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Optimised methods for detecting Salmonella Typhi in the environment using validated field sampling, culture, and confirmatory molecular approaches

Rigby, Jonathan, Diness, Yohane, Mkwanda, Charity, Tonthola, Katalina, Galloway, Heather, Miles, Rory, Henrion, Marc, Edwards, Thomas, Gauld, Jillian, Msefula, Chisomo, Johnston, Rob, Nair, Satheesh, Feasey, Nicholas ORCID: https://orcid.org/0000-0003-4041-1405 and Elviss, Nicola (2021) 'Optimised methods for detecting Salmonella Typhi in the environment using validated field sampling, culture, and confirmatory molecular approaches'. Journal of Applied Microbiology. (In Press)

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Abstract

Aims
This study evaluated detection methods for Salmonella Typhi (S. Typhi) in the environment, to establish a novel pathway from field sampling to isolation of viable organisms and molecular confirmation from complex environmental samples, thus enabling environmental surveillance of typhoid.

Methods and Results
Multiple media were assessed using clinical isolates from the Public Health England’s (PHE) Culture collection. The culture pathway selected consisted of a primary 2% bile broth and secondary Selenite F broth, followed by modified Chromogenic Agar for Salmonella Esterase (mCASE). A qPCR assay was adapted from a validated S. Typhi PCR panel for confirmation of isolates, with comparison to biochemical and serological tests showing good specificity. Sampling locations in Blantyre, Malawi were used to compare sampling methods. Viable S. Typhi were isolated from a mixture of trap and grab river water samples on six occasions.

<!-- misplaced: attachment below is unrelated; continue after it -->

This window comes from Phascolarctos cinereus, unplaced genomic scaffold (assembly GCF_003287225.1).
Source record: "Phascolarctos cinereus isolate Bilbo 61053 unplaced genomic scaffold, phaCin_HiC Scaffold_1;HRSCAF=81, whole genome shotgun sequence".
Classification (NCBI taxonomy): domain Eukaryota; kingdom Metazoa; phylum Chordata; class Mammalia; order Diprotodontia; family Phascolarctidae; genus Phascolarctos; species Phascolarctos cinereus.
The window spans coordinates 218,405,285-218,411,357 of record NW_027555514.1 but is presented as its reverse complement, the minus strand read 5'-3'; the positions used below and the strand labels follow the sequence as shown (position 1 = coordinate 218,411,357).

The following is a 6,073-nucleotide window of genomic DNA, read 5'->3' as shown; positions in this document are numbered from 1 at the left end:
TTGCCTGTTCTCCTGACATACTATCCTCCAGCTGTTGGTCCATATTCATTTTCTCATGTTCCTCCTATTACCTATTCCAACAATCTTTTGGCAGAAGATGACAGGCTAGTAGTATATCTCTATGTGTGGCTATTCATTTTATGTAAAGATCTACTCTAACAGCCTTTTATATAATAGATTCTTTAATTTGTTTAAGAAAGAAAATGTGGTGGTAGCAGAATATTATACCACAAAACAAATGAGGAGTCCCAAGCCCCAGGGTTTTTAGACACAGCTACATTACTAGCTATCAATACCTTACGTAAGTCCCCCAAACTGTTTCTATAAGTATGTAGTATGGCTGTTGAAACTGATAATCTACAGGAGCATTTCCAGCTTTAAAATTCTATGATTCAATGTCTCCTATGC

Conclusions
Culture of viable S. Typhi from environmental samples was possible using effective capture and culture techniques.
Significance and impact of study

Whilst several studies have attempted to detect S. Typhi from the environment, this is the first successful attempt to isolate the organism from river water since the 1980’s. Supplementing clinical data with environmental screening offers the potential for enhanced surveillance, which might inform interventions and assess vaccination programmes.

Item Type: Article
Subjects: QW Microbiology and Immunology > Environmental Microbiology > QW 55 Environmental microbiology
WA Public Health > Health Problems of Special Population Groups > WA 395 Health in developing countries
WA Public Health > Water > WA 675 Water. Water supply. Sources
WC Communicable Diseases > Infection. Bacterial Infections > Enteric Infections > WC 269 Salmonella infections
WC Communicable Diseases > Infection. Bacterial Infections > Enteric Infections > WC 270 Typhoid fever
Faculty: Department: Biological Sciences > Department of Tropical Disease Biology
Clinical Sciences & International Health > Clinical Sciences Department
Clinical Sciences & International Health > International Public Health Department
Clinical Sciences & International Health > Malawi-Liverpool-Wellcome Programme (MLW)
Digital Object Identifer (DOI): https://doi.org/10.1111/jam.15237
Depositing User: Faye Moody
Date Deposited: 23 Aug 2021 08:38
Last Modified: 23 Aug 2021 08:38
URI: https://archive.lstmed.ac.uk/id/eprint/18717

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